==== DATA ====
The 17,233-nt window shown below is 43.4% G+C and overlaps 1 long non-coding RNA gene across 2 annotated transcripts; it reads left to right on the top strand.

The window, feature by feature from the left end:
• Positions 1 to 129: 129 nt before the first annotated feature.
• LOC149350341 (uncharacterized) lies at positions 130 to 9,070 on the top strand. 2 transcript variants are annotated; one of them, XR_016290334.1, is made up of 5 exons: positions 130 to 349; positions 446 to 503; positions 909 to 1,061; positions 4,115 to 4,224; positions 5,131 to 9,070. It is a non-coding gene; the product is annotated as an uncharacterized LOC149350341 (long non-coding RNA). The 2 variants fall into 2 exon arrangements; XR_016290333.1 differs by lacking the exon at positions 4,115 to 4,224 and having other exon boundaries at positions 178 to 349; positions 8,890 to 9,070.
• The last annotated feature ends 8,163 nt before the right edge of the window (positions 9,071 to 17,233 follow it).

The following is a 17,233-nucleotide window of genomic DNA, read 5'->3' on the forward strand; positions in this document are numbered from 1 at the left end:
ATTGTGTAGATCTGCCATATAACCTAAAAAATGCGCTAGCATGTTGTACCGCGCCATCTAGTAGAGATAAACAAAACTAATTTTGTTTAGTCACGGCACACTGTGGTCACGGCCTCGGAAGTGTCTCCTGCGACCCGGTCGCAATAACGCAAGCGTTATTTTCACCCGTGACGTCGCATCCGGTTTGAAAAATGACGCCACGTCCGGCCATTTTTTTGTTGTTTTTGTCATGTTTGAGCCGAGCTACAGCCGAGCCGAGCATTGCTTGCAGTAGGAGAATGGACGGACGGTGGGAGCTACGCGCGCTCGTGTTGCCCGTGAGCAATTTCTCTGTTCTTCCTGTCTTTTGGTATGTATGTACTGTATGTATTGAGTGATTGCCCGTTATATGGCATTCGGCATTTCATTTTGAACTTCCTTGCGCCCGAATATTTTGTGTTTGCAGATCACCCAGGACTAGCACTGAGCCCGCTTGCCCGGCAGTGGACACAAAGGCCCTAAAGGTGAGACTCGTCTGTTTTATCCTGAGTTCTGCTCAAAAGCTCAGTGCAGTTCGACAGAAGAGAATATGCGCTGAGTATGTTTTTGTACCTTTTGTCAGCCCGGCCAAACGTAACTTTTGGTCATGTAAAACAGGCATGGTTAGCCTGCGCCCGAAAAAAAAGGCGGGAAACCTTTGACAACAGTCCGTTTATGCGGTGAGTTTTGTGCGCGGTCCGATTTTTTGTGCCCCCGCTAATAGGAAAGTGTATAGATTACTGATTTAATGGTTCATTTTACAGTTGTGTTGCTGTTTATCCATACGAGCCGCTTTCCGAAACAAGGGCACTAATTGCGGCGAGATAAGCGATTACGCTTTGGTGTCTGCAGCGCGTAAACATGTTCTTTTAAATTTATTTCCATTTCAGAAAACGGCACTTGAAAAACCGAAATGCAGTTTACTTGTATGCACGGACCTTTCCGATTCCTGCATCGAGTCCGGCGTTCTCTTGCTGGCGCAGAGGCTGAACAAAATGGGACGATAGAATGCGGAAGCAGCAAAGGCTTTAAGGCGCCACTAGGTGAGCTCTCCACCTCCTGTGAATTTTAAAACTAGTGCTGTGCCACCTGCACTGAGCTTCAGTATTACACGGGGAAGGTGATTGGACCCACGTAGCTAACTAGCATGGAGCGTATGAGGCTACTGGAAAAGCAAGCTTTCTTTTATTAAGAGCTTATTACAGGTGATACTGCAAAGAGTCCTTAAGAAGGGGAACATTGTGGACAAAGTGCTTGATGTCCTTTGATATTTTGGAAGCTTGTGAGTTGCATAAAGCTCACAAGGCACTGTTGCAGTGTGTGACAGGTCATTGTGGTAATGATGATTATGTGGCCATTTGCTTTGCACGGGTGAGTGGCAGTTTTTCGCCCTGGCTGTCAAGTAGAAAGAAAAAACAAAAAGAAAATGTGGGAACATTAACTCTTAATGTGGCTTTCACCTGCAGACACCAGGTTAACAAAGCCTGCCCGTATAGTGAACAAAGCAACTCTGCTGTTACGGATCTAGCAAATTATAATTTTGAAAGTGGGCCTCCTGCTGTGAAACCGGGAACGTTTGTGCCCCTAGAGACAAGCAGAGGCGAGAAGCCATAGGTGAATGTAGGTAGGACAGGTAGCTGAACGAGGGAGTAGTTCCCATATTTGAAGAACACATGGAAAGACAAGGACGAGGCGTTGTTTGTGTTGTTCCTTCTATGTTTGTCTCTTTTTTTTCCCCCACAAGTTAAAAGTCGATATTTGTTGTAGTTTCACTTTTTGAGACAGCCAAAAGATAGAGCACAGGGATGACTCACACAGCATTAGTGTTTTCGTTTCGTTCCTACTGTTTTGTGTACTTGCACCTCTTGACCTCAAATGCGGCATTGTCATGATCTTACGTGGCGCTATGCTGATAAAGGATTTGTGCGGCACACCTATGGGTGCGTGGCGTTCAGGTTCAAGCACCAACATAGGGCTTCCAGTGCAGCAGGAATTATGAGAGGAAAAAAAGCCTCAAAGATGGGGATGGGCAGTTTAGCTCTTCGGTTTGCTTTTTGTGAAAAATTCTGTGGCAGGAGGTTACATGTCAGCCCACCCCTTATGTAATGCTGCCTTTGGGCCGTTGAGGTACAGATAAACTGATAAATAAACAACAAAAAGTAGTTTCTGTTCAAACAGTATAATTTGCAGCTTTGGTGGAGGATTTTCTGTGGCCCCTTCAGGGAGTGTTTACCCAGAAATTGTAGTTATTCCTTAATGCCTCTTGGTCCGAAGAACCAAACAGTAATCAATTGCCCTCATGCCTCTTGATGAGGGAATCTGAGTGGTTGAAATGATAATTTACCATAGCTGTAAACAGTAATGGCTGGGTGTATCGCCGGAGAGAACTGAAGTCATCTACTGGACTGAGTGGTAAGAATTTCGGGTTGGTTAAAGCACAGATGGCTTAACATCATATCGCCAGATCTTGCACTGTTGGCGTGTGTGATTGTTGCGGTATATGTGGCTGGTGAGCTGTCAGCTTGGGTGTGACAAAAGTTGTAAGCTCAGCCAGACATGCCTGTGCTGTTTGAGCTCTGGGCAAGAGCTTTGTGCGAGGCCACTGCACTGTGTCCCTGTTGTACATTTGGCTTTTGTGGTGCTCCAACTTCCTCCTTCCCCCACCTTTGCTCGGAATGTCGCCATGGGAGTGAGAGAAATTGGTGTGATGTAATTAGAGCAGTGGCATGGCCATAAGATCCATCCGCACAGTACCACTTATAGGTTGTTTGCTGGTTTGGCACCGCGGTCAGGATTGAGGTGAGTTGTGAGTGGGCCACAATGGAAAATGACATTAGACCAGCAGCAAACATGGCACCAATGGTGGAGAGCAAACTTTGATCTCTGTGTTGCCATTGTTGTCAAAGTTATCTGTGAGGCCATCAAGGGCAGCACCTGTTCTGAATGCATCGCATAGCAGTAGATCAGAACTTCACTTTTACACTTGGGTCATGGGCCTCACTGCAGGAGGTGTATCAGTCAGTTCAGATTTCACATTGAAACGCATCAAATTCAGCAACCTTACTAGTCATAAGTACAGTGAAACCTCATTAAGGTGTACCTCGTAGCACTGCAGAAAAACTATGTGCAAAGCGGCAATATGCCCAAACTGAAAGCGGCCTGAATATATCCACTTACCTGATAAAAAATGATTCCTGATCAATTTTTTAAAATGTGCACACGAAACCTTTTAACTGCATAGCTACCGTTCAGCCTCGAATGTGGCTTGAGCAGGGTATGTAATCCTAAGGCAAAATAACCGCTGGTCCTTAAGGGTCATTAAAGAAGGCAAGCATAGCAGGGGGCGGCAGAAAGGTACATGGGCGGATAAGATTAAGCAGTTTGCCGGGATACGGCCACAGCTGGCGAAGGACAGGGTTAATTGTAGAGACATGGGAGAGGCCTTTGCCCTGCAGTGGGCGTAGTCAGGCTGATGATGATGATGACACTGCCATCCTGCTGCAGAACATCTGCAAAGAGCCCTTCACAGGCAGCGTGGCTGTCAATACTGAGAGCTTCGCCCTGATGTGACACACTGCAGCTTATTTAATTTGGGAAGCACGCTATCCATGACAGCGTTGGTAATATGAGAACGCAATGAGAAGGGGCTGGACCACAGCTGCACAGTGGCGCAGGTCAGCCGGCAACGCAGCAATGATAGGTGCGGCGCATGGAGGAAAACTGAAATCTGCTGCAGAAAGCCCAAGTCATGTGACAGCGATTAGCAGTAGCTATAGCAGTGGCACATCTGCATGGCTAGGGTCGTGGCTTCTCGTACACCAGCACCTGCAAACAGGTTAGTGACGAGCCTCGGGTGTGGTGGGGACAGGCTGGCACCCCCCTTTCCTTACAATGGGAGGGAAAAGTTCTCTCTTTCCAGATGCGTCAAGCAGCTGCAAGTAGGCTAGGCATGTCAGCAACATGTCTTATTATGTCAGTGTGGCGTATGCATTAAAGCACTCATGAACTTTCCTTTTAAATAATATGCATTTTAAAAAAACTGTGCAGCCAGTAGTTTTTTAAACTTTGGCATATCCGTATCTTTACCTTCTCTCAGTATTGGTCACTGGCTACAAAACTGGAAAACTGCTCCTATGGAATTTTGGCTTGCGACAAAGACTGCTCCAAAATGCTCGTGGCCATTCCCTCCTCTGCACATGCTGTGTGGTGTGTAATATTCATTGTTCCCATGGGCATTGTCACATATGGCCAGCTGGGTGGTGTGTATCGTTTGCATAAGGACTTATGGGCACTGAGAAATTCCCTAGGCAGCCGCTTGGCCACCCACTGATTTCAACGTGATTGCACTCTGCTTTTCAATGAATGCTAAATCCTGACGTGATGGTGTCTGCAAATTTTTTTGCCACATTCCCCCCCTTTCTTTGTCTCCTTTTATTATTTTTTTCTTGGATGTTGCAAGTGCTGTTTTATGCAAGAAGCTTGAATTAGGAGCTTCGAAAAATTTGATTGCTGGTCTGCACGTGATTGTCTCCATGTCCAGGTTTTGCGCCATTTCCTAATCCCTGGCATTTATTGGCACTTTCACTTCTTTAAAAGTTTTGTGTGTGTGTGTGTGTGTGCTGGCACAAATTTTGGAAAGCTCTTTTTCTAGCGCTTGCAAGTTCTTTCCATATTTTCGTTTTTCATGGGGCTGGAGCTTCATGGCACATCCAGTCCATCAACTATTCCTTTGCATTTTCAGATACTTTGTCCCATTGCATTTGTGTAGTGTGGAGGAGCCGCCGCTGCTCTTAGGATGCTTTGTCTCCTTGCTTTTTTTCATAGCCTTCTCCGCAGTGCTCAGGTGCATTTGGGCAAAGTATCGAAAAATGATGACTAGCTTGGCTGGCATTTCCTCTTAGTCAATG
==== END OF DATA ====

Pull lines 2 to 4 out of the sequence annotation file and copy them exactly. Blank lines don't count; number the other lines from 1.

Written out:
The window, feature by feature from the left end:
• Positions 1 to 129: 129 nt before the first annotated feature.
• LOC149350341 (uncharacterized) lies at positions 130 to 9,070 on the top strand. 2 transcript variants are annotated; one of them, XR_016290334.1, is made up of 5 exons: positions 130 to 349; positions 446 to 503; positions 909 to 1,061; positions 4,115 to 4,224; positions 5,131 to 9,070. It is a non-coding gene; the product is annotated as an uncharacterized LOC149350341 (long non-coding RNA). The 2 variants fall into 2 exon arrangements; XR_016290333.1 differs by lacking the exon at positions 4,115 to 4,224 and having other exon boundaries at positions 178 to 349; positions 8,890 to 9,070.